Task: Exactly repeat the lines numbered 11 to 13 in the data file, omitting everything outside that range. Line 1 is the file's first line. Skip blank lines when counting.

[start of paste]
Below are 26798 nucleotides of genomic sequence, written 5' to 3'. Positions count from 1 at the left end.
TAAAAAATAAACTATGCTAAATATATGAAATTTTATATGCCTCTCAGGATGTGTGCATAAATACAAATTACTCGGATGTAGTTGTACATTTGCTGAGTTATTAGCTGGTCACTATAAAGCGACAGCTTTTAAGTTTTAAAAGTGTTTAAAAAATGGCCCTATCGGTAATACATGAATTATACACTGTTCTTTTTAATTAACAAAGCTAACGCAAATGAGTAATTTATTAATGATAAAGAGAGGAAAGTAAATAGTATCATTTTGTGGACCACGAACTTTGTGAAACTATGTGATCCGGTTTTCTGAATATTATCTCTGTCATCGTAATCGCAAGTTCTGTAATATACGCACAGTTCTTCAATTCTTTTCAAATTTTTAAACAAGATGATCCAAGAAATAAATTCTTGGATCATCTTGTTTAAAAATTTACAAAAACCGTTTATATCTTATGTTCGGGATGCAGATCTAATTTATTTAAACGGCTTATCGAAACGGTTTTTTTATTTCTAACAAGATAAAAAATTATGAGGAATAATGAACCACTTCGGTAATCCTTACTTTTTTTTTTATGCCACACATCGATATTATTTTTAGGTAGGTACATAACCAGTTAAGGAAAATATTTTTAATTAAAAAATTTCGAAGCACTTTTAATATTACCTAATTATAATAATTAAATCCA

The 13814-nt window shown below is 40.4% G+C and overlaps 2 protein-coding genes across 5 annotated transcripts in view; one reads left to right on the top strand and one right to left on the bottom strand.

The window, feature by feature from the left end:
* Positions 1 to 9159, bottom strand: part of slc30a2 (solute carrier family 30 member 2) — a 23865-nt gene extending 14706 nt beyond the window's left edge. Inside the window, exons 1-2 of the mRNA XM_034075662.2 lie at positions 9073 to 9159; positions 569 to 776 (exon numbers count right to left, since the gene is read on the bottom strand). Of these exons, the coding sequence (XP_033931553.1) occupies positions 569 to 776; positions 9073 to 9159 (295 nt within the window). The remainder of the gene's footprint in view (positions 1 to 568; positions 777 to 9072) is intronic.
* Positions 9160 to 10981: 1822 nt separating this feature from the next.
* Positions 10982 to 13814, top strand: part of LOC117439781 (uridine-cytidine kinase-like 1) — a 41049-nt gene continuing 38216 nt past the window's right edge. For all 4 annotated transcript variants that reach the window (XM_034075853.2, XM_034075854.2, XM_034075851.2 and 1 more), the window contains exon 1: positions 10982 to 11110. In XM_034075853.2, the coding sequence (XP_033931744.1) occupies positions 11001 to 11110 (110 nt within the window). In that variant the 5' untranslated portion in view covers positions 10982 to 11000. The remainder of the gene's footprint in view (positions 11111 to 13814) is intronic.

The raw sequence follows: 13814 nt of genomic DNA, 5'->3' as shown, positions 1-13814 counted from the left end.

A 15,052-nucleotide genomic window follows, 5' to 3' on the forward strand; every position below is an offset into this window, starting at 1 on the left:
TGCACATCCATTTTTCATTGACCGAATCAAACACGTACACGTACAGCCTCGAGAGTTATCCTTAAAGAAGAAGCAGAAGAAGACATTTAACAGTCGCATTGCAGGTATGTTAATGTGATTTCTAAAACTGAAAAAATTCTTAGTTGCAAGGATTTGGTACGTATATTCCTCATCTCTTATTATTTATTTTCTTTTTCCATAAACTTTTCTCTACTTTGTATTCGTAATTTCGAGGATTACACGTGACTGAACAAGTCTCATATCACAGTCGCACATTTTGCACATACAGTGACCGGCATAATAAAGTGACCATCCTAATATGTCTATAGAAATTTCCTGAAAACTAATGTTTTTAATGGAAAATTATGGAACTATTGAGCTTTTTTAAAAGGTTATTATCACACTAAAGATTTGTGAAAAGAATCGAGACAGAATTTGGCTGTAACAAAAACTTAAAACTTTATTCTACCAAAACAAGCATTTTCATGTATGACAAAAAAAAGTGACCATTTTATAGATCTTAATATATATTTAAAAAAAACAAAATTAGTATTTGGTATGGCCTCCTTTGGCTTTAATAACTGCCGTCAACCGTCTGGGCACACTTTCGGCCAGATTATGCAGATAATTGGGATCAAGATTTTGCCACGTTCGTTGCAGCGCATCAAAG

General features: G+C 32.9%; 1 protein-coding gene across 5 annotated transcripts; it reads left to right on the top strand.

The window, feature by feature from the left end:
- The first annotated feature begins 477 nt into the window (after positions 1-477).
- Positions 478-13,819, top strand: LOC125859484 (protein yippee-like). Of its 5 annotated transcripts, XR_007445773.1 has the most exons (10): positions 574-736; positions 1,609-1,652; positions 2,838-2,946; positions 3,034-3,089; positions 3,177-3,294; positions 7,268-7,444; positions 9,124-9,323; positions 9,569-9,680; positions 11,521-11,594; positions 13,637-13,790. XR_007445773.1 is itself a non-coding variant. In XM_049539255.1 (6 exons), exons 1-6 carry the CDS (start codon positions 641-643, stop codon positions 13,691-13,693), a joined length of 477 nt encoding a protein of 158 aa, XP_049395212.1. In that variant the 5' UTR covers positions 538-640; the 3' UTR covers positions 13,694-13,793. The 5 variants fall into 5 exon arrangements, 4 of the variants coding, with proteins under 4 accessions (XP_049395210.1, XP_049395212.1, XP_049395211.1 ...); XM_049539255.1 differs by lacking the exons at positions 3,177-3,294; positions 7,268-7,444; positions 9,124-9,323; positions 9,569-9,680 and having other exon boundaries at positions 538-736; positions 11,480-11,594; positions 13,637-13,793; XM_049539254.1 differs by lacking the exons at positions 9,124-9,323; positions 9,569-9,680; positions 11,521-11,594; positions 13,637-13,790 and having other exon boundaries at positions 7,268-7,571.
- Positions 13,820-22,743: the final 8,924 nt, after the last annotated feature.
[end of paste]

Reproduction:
General features: G+C 32.9%; 1 protein-coding gene across 5 annotated transcripts; it reads left to right on the top strand.

The window, feature by feature from the left end:
- The first annotated feature begins 477 nt into the window (after positions 1-477).